Single-family starts grow in July, but rising rates loom as crucial headwind

Weak resale supply fuels 9.5% yearly gain in single-family home construction

Single-family homebuilding activity rose in July, boosted by anemic supply and healthy pent-up demand, according to the newest figures from the U.S. Census Bureau and the U.S. Department of Housing and Urban Development.

Single-family housing starts for the month came in at a seasonally adjusted annual rate of 983,000 units, up 6.7% month over month and up 9.5% year over year. Single-family starts made up the vast majority of July’s 3.9% increase in total housing starts, which pushed the overall annualized pace to 1.45 million units. The rate of starts in July for buildings with five or more units was 460,000, unchanged from June and up 0.4% from July 2022.

Demand for single-family supply continues to run high due to the ongoing shortage of existing homes, keeping construction numbers solid even with mortgage rates on the upswing. But the elevated rate environment still looms as a downside risk, said Alicia Huey, chairman of the National Association of Home Builders (NAHB).

“With many homeowners choosing to stay in their existing home to preserve their low mortgage rate, demand for new home construction pushed up single-family starts in July even as builders continue to struggle with increased uncertainty stemming from rising rates,” Huey said. “Builder sentiment has shown that higher mortgage rates are contributing to a decline in buyer traffic, and rates need to stabilize to prevent the housing market from slowing.”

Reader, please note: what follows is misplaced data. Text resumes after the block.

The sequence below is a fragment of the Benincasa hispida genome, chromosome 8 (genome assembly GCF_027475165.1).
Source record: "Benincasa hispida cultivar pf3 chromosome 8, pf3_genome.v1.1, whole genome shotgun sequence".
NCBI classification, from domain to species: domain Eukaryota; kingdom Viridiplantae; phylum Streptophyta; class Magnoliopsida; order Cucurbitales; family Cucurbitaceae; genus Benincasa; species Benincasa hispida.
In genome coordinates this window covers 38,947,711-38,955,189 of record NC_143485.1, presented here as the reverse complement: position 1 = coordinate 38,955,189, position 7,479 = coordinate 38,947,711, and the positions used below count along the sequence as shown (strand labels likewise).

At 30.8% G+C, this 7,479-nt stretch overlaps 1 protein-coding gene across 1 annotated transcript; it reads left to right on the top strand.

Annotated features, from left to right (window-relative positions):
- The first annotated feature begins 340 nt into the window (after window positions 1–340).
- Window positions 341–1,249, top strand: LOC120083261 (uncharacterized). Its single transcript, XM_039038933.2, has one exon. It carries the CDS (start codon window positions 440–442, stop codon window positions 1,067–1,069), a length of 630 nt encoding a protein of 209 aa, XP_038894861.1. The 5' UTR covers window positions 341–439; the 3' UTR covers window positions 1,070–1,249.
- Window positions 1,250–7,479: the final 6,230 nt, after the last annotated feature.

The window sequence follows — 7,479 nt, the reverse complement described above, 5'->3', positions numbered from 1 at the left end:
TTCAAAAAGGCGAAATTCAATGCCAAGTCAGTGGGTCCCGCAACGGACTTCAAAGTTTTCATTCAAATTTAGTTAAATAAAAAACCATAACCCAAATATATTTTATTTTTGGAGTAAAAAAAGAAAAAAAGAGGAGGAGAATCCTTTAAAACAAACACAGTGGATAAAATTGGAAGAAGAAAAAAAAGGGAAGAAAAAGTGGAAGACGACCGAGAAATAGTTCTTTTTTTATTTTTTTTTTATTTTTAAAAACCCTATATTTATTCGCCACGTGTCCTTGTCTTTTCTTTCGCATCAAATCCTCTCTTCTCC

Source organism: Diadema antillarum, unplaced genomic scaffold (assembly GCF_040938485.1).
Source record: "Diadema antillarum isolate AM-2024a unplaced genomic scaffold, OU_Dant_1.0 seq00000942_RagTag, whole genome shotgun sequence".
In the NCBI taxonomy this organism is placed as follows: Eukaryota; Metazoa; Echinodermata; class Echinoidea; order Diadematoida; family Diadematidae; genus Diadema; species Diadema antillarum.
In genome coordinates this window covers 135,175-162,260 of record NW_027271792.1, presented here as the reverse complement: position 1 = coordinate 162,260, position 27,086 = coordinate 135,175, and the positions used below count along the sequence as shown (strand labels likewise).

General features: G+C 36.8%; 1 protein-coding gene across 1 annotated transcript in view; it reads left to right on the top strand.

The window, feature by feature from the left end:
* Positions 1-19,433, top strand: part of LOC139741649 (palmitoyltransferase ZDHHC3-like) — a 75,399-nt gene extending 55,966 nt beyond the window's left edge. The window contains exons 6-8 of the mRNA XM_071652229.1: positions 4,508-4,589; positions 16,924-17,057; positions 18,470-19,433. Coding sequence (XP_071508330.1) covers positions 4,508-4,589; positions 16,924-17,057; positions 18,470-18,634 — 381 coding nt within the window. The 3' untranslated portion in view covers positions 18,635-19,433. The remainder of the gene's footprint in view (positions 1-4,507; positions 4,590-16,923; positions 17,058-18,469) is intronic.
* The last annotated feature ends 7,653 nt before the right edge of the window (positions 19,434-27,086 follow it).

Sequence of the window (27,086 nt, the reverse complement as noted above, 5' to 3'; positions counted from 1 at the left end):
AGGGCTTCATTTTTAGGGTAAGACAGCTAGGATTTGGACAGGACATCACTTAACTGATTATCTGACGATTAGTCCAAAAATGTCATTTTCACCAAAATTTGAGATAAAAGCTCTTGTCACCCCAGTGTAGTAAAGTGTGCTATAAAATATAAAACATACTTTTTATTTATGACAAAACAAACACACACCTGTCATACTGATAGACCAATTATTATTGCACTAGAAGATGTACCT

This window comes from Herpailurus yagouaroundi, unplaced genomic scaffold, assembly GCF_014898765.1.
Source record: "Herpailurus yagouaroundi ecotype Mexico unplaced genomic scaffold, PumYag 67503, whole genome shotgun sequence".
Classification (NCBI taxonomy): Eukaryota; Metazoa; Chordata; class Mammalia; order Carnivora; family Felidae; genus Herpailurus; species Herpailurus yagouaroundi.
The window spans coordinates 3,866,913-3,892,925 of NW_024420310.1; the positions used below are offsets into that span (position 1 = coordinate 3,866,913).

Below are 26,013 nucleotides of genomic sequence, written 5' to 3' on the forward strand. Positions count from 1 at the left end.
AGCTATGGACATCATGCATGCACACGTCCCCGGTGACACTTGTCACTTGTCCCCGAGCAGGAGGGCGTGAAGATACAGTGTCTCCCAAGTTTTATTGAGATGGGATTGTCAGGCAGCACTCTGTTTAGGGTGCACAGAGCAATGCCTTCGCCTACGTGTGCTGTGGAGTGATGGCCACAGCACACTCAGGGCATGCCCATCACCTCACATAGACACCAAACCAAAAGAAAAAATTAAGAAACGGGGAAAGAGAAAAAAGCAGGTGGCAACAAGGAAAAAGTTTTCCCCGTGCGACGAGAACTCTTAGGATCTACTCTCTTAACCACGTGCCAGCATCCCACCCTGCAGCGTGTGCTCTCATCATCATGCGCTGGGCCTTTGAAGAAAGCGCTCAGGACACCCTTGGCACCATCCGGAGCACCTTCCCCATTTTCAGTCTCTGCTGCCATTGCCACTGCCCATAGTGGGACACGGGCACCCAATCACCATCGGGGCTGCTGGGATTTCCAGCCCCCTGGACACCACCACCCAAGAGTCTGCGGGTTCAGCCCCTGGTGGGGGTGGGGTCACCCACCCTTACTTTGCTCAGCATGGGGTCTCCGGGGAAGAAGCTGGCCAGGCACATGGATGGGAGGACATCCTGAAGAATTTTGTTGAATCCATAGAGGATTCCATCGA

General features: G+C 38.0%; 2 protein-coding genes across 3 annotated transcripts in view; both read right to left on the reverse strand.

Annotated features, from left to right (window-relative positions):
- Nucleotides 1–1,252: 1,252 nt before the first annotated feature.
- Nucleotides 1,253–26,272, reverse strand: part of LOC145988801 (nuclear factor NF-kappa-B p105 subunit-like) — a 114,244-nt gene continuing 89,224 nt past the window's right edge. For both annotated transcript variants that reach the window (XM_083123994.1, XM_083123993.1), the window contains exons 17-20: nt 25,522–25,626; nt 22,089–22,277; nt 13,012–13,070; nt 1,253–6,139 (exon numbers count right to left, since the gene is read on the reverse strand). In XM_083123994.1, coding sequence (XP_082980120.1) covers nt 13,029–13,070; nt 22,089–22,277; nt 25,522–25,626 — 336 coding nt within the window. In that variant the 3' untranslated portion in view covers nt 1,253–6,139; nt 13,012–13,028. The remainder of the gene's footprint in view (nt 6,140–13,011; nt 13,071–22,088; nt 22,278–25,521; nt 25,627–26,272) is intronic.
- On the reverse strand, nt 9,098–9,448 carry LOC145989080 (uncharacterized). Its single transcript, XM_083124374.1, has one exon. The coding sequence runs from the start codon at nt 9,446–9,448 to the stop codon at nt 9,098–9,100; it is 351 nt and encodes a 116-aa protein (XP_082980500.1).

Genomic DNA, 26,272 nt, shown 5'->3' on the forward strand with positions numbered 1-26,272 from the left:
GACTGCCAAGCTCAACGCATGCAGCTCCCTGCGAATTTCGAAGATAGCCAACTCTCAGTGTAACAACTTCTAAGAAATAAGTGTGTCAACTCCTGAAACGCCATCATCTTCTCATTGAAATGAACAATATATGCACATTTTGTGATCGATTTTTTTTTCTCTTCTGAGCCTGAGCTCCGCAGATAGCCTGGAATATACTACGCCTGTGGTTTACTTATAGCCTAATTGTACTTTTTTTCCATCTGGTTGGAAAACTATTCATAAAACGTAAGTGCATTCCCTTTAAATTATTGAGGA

The NAHB cited mortgage rates as the chief reason for the recent decrease in the NAHB/Wells Fargo Housing Market Index, which tracks builder confidence in the new home market. Earlier this week, the index slid six points to a reading of 50. Readings above 50 indicate that more builders view conditions as good rather than poor.

There’s already some evidence that builders are scaling back as housing costs continue to grow. Total permits, for example, dropped 13% year over year in July to a pace of 1.44 million units, although they still managed to eke out an increase of 0.1% from June.

“In fact, multifamily permits are at their lowest three-month moving average since December 2020, another sign that the market is cooling,” said Danushka Nanayakkara-Skillington, the NAHB’s assistant vice president for forecasting and analysis. “In order to bring down shelter inflation, which accounted for 90% of the overall inflation rate last month, we need to enact policies that will allow builders to boost the nation’s housing supply.”


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